Dr. Singh: Go on.

Dr. Urvale Number one, this is just a random secondary effect of some other anomaly we haven't discovered or a quirky by-product of some group or other messing around with something they shouldn't.

Dr. Singh: Very helpful.

Dr. Urvale I thought you'd like that one. Maybe Gamers Against Weed have started binge watching Critical Role. Who knows?

Dr. Singh: And your second idea?

Dr. Urvale Are you very familiar with the metascience of belief?

Dr. Singh: It sounds like a cult.

Dr. Urvale Hah. No. It's a set of theories about how human belief, or sapient belief I suppose, might shape the reality around us.

Dr. Singh: Faith moving mountains?

Dr. Urvale Well, yes and no. It's more things like pataphysics, living stories, conscious dreams, demons and divinities. Those types of entities. The theories basically goes that when we believe in a thing, talk about that thing, tell stories about a thing, we are bestowing it with some degree of reality. We give it a shape. A presence. And it's certainly uncommon for anomalies to stumble out of the human mind. Hell, Site-171 is built around a self-declared Earth God in a rock pillar who claims he was worshipped into being.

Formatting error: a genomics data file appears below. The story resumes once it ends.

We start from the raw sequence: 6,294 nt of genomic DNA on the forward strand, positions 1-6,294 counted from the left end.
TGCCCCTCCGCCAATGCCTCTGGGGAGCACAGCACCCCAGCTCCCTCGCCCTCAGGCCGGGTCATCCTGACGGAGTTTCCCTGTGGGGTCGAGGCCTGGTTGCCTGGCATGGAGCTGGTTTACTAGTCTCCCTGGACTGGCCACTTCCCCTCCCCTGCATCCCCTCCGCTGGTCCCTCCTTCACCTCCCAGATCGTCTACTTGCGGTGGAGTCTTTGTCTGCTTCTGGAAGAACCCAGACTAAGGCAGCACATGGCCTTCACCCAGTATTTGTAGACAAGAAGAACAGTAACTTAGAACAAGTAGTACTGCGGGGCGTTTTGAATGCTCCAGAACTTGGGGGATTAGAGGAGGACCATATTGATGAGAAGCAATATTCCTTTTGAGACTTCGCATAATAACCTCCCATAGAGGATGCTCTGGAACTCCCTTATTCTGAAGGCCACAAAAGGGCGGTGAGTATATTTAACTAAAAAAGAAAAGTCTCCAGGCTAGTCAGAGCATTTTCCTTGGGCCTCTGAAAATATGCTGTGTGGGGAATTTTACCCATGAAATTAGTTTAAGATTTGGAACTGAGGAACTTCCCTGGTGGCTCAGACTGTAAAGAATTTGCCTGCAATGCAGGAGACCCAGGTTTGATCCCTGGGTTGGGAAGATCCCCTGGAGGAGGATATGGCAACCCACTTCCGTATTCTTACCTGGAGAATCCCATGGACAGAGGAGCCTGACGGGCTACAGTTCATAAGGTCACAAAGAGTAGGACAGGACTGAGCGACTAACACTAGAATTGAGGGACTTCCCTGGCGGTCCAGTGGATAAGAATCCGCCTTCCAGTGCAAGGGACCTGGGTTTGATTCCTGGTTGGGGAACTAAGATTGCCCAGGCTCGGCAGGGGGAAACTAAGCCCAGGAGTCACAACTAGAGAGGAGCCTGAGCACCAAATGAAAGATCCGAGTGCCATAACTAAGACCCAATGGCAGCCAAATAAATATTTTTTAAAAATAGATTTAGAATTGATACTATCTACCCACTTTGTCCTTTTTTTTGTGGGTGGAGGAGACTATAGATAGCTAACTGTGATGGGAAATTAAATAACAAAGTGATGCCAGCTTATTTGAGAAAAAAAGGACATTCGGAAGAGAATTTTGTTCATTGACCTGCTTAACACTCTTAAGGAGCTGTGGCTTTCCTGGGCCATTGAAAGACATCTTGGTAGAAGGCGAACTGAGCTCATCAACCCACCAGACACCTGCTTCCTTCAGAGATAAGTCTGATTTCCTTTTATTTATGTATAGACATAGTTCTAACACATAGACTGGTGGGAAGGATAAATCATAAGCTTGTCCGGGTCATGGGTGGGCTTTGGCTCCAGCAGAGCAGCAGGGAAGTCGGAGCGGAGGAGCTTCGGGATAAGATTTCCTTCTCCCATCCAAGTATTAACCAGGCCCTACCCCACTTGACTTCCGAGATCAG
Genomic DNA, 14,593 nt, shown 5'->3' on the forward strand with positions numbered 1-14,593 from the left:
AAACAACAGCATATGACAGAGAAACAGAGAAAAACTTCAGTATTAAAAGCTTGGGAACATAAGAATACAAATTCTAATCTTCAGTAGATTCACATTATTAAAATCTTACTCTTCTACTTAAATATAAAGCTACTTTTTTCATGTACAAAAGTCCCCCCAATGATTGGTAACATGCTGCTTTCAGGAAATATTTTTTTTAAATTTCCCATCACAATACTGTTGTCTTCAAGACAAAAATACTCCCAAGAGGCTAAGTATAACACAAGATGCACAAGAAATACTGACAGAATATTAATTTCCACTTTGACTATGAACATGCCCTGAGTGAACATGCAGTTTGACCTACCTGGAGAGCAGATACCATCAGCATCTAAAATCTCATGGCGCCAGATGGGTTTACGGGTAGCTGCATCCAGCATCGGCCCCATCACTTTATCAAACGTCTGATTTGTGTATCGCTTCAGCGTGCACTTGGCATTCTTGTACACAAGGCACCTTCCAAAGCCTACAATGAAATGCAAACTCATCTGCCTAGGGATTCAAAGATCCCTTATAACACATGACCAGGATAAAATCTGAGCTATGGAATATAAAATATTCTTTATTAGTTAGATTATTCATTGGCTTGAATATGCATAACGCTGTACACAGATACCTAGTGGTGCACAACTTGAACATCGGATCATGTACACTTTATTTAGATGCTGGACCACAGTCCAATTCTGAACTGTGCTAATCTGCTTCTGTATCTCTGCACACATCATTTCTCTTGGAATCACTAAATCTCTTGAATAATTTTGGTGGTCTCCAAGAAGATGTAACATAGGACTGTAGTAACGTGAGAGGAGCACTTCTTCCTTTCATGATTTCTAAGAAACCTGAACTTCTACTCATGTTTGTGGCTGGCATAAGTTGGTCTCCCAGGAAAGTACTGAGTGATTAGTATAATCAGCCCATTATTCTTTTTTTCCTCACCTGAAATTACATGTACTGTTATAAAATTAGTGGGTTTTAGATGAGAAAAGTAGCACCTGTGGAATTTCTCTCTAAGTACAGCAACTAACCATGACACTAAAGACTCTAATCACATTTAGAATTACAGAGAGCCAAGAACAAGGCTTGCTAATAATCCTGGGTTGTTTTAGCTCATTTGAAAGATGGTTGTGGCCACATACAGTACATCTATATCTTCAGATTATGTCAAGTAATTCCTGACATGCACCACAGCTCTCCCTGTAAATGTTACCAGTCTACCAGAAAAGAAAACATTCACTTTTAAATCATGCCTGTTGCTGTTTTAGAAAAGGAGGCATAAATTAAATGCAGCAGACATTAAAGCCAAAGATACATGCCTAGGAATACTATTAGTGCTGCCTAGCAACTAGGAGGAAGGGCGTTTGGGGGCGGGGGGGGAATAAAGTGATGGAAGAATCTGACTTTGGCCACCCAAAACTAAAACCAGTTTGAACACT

Dr. Singh: Alright. So?

Dr. Urvale So, answer me this: why do these entities have to be in monoliths and books and creepy statues? Why couldn't they be, say, little plastic polyhedrons? What if, over years and years of people begging dice for the results they want, offering up prayers to RNGesus [Dr. Urvale makes air quotes], even as a joke, what if we've made those dice into something more? After all, it does only work when we want to play with them. Doesn't it remind you a little of the double-slit experiment? If observation can alter probability and reality on a micro level, then why not belief? It would make perfect sense why they show a standard probability distribution under test conditions. I mean no one's ever yearned for a die to hit a Nat 20 while it's being rolled to collect scientific data.